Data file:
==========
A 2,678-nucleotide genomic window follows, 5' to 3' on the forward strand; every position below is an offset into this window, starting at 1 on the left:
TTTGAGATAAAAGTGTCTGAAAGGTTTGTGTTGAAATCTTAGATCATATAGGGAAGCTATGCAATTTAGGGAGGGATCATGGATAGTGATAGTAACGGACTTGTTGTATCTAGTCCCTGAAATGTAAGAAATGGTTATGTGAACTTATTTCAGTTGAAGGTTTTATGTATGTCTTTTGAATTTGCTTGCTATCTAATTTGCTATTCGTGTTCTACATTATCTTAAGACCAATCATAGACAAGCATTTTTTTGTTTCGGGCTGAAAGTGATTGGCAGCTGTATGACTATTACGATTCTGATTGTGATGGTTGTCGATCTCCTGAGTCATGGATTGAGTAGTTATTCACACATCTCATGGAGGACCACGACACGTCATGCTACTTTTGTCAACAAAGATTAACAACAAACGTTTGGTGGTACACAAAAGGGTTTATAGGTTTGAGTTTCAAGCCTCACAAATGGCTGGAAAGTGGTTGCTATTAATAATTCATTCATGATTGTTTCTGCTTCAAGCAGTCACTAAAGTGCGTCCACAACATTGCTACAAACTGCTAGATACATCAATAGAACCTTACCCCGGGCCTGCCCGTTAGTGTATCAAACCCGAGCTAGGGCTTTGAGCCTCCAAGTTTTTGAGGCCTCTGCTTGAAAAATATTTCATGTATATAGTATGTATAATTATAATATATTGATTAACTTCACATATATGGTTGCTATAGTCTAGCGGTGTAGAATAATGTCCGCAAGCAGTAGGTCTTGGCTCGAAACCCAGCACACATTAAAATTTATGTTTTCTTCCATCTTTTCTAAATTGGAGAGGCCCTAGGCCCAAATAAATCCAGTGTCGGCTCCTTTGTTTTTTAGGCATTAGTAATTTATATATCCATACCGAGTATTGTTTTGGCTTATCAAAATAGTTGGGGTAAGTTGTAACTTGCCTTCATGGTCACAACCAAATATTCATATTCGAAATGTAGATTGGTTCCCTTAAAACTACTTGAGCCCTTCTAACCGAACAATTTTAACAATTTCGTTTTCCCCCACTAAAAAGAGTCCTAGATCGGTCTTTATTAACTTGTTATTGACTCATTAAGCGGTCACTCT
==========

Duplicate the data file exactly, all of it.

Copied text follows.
A 2,678-nucleotide genomic window follows, 5' to 3' on the forward strand; every position below is an offset into this window, starting at 1 on the left:
TTTGAGATAAAAGTGTCTGAAAGGTTTGTGTTGAAATCTTAGATCATATAGGGAAGCTATGCAATTTAGGGAGGGATCATGGATAGTGATAGTAACGGACTTGTTGTATCTAGTCCCTGAAATGTAAGAAATGGTTATGTGAACTTATTTCAGTTGAAGGTTTTATGTATGTCTTTTGAATTTGCTTGCTATCTAATTTGCTATTCGTGTTCTACATTATCTTAAGACCAATCATAGACAAGCATTTTTTTGTTTCGGGCTGAAAGTGATTGGCAGCTGTATGACTATTACGATTCTGATTGTGATGGTTGTCGATCTCCTGAGTCATGGATTGAGTAGTTATTCACACATCTCATGGAGGACCACGACACGTCATGCTACTTTTGTCAACAAAGATTAACAACAAACGTTTGGTGGTACACAAAAGGGTTTATAGGTTTGAGTTTCAAGCCTCACAAATGGCTGGAAAGTGGTTGCTATTAATAATTCATTCATGATTGTTTCTGCTTCAAGCAGTCACTAAAGTGCGTCCACAACATTGCTACAAACTGCTAGATACATCAATAGAACCTTACCCCGGGCCTGCCCGTTAGTGTATCAAACCCGAGCTAGGGCTTTGAGCCTCCAAGTTTTTGAGGCCTCTGCTTGAAAAATATTTCATGTATATAGTATGTATAATTATAATATATTGATTAACTTCACATATATGGTTGCTATAGTCTAGCGGTGTAGAATAATGTCCGCAAGCAGTAGGTCTTGGCTCGAAACCCAGCACACATTAAAATTTATGTTTTCTTCCATCTTTTCTAAATTGGAGAGGCCCTAGGCCCAAATAAATCCAGTGTCGGCTCCTTTGTTTTTTAGGCATTAGTAATTTATATATCCATACCGAGTATTGTTTTGGCTTATCAAAATAGTTGGGGTAAGTTGTAACTTGCCTTCATGGTCACAACCAAATATTCATATTCGAAATGTAGATTGGTTCCCTTAAAACTACTTGAGCCCTTCTAACCGAACAATTTTAACAATTTCGTTTTCCCCCACTAAAAAGAGTCCTAGATCGGTCTTTATTAACTTGTTATTGACTCATTAAGCGGTCACTCT